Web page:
By sharing what I catch with neighbors, I not only help them access the bounty of local waters, but expose them to fish of a quality they never knew existed. If you want people to take an interest in the fishing industry, the future of the sport whether they participate or not, you need to educate them—help them build a more personal connection to the water beyond the town swimming beach.

All ranting aside, as a good friend pointed out in a recent conversation about our similar fishing habits, I love the control I have over the fish that will ultimately end up on my family’s or friends’ plates. Not only do I know whence the fish came, but when I caught it, what it had been eating, the water temp, the condition of the creature from which the fillets came, the various durations the flesh had spent at various temperatures. The fish I catch I can store and process for culinary perfection, handling it gently to avoid bruising meat, bleeding the fish completely, gutting it immediately, letting it rest in ice to allow tissue to relax fully, cut it with utmost care, rinse it in several stages per tricks I’ve learned over years cutting, store it at perfect temp, and so on.

The take real pleasure in handing a friend or neighbor best-in-the-world fish is considerable. Just as satisfying is watching the flash of pleasant surprise on the face of a life-long fish-hater when he bites into a piece of sea bass I’ve caught, cut, prepped, and cooked for him/ her.

Really, it’s bigger than all that. The fillets in my fridge are tangible evidence that I still know my way around the food chain—that I can still, through the skills I’ve spent so long honing, feed myself and my community. The fish I take are not, as some overzealous catch- and-release missionaries might suggest, evidence of my greed, my lack of respect for the waters I fish, their bounty. Rather, they prove my hard-won understanding of the grounds, the forage, the predators, and the rest of the ecosystem I spend so much time sloshing around in. That understanding—those perfect fillets on a plate my daughter will devour with unusual gusto—is, in the same instant, a product of, a testament to, and a cause for, profound respect I maintain for the sea and the creatures it conceals.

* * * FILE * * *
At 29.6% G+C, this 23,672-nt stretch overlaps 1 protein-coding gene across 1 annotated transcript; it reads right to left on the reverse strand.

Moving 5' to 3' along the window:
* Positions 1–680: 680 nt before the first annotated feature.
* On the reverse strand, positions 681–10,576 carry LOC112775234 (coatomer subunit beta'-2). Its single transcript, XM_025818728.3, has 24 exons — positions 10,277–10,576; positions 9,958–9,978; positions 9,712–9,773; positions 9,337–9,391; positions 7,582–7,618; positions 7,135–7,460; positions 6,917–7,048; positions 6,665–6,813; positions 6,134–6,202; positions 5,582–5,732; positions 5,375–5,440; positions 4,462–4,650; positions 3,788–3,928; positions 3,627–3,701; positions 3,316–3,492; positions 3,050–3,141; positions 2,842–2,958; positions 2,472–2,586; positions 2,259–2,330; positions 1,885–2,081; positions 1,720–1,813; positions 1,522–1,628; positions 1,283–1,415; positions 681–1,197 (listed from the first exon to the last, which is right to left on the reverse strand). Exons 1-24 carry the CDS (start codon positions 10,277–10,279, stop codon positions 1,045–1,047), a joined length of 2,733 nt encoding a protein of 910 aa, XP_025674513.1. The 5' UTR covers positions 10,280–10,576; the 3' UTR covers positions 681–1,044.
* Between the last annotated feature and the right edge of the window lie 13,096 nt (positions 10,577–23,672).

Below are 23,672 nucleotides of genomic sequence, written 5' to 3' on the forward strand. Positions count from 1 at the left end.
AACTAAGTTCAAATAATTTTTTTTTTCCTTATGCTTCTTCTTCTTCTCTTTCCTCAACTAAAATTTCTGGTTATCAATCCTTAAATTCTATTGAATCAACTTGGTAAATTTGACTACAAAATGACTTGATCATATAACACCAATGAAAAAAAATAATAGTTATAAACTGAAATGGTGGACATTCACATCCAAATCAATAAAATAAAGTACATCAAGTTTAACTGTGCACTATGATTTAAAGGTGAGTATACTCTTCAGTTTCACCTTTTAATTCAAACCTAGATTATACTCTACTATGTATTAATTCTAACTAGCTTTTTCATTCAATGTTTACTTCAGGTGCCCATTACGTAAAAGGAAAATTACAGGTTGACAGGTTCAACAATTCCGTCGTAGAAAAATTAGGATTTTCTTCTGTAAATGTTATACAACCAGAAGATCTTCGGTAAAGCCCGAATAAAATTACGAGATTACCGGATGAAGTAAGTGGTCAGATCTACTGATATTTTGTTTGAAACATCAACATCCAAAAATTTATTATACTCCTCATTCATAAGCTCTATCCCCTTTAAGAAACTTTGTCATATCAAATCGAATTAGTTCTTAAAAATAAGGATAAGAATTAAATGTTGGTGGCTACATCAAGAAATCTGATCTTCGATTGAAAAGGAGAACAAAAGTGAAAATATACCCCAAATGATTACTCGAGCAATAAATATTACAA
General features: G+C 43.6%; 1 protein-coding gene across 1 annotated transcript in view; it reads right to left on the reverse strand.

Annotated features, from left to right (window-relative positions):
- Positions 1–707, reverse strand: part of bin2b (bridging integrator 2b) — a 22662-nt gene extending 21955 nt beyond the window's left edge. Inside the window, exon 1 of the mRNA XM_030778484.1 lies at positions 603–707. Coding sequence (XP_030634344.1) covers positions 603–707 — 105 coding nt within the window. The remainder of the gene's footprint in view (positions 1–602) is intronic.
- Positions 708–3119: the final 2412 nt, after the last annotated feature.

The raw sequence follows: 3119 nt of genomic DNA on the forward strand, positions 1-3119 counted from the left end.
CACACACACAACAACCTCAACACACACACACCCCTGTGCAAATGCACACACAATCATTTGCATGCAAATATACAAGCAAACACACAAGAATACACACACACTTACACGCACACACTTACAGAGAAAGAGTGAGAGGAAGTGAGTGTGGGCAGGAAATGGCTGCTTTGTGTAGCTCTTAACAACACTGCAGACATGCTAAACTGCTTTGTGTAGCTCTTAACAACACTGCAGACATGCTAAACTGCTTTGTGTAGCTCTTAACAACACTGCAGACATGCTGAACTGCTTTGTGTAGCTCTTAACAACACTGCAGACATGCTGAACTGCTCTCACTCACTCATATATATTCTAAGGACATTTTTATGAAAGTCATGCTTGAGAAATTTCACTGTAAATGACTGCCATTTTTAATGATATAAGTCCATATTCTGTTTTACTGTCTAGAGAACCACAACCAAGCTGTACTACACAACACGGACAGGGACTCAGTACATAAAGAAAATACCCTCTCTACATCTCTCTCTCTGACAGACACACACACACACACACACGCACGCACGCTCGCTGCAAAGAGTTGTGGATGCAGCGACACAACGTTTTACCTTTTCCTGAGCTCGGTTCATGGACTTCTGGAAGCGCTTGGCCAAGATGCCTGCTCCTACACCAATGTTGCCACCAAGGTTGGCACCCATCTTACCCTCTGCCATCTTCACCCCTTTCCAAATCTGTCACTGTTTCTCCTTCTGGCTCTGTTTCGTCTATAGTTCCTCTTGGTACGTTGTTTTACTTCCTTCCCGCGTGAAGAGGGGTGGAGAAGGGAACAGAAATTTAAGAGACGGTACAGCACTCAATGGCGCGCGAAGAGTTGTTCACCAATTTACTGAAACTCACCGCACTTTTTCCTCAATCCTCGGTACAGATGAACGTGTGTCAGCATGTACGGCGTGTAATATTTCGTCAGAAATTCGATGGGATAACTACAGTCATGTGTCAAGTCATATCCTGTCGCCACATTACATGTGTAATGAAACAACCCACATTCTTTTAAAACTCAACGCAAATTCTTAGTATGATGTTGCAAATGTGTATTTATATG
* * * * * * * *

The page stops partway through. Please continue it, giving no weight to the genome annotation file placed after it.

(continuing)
Somewhere lost in the riptide of bills, projects in need of some time, family and work demands, the gnawing discontent of things you need but can’t afford, the pitch and yaw of incessant communication from all quarters, it’s never been easier to sink in a quagmire of intangibles. Our current culinary obsession with real, unadulterated, local ingredients reflects, in part, a culture’s reaction to “virtual” overload—a sudden yearning for simple things we can hold, weigh, and eat, things that satisfy a need we’re compelled to answer with or without a marketing campaign. Whatever else happens, we gotta eat.

Fishing holds its ground in my chaotic adult life because somewhere beneath my attitudes about conservation or frustration over regulatory ineptitude, fishing is about standing in a real place, acting out a ritual tied to a need as real and as compelling as the survival of our own species. Every moment my feet are rooted in inlet gravel, and I squint into the 3 a.m. murk trying to place a shower of bait I heard but couldn’t see; or sneak a cast under a tiny two-lane bridge to work a drop-off that’s been holding good fish at this point in the tide; or listen to the whoosh of dark water boiling over car-sized stones, I am a man with a mission and a purpose so much larger than mere sport. The nights I take a fish, the ritual spills inland, all the way home.